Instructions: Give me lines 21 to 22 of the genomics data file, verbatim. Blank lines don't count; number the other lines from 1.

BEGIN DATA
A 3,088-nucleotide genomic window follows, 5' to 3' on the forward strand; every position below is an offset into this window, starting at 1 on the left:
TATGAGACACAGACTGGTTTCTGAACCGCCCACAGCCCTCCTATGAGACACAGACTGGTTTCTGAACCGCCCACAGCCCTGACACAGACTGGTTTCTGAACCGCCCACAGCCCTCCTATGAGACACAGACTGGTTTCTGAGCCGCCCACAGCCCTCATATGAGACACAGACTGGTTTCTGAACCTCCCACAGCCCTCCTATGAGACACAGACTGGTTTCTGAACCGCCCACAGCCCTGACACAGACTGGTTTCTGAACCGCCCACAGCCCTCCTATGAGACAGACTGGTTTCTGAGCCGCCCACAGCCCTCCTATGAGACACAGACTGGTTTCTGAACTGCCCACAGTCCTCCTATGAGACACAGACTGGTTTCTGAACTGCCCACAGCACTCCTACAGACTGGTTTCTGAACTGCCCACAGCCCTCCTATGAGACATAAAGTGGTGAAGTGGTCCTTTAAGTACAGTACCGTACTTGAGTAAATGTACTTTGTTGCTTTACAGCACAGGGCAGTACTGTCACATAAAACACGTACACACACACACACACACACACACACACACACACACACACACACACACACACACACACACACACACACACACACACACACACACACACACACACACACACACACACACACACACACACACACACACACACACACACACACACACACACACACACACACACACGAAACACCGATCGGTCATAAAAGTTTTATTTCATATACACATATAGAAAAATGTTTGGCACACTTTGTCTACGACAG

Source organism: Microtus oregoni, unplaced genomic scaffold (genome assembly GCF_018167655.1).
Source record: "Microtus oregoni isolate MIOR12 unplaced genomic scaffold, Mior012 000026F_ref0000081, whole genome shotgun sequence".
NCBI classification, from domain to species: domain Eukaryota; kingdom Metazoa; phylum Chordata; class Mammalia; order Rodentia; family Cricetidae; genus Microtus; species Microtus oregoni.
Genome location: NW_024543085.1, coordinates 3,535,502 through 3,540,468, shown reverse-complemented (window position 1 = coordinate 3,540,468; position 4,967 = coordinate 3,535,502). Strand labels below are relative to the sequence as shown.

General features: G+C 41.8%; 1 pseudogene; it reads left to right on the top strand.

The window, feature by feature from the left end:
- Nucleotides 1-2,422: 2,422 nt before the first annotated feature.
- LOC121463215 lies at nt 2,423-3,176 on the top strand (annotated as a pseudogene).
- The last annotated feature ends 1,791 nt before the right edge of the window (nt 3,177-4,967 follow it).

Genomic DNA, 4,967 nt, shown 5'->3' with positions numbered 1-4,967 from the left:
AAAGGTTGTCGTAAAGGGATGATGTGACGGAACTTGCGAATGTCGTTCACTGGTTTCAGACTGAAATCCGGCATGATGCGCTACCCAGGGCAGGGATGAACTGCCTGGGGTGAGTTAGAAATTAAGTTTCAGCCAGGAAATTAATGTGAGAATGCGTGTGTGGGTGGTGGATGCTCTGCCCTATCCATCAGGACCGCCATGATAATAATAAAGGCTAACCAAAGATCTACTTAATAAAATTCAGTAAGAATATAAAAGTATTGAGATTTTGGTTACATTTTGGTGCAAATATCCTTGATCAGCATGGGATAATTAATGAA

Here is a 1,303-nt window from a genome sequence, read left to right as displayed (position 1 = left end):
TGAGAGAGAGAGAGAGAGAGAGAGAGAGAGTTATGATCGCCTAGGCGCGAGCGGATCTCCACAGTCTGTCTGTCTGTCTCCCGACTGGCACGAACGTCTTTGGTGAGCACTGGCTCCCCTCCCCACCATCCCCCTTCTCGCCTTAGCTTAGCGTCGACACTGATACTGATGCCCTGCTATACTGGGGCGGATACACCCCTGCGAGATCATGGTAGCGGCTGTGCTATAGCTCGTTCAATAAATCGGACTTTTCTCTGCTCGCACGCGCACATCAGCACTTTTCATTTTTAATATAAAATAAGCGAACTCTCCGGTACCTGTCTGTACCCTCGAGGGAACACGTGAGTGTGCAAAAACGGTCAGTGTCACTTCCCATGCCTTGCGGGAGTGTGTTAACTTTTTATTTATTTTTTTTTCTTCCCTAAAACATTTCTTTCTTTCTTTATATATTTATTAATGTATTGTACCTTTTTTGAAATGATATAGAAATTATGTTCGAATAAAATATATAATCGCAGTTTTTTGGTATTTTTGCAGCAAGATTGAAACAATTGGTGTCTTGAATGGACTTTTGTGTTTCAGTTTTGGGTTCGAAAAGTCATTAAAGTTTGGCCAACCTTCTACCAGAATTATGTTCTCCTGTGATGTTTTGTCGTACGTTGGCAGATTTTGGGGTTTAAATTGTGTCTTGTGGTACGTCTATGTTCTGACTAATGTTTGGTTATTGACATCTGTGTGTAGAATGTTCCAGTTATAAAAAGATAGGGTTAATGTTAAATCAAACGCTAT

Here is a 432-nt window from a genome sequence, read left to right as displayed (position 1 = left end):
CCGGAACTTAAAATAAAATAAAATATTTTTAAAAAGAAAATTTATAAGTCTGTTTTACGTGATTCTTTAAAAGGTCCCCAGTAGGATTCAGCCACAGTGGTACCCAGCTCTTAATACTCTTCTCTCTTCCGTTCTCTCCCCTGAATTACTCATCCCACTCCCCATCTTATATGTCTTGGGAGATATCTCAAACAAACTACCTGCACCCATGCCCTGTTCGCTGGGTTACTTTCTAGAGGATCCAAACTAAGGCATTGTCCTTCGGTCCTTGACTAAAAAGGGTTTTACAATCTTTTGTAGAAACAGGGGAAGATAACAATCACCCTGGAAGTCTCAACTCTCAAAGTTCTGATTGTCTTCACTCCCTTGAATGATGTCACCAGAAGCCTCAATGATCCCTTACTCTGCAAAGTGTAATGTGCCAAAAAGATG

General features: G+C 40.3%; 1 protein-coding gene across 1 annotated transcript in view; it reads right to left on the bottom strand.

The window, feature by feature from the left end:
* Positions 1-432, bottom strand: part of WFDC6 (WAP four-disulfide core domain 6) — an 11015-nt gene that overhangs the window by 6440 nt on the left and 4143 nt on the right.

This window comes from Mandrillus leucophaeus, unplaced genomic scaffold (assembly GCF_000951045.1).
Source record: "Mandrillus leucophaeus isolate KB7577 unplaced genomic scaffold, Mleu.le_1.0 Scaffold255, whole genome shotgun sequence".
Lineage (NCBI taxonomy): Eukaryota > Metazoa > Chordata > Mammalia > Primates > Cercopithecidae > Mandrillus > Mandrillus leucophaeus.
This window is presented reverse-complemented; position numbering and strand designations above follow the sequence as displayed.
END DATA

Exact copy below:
This window comes from Mandrillus leucophaeus, unplaced genomic scaffold (assembly GCF_000951045.1).
Source record: "Mandrillus leucophaeus isolate KB7577 unplaced genomic scaffold, Mleu.le_1.0 Scaffold255, whole genome shotgun sequence".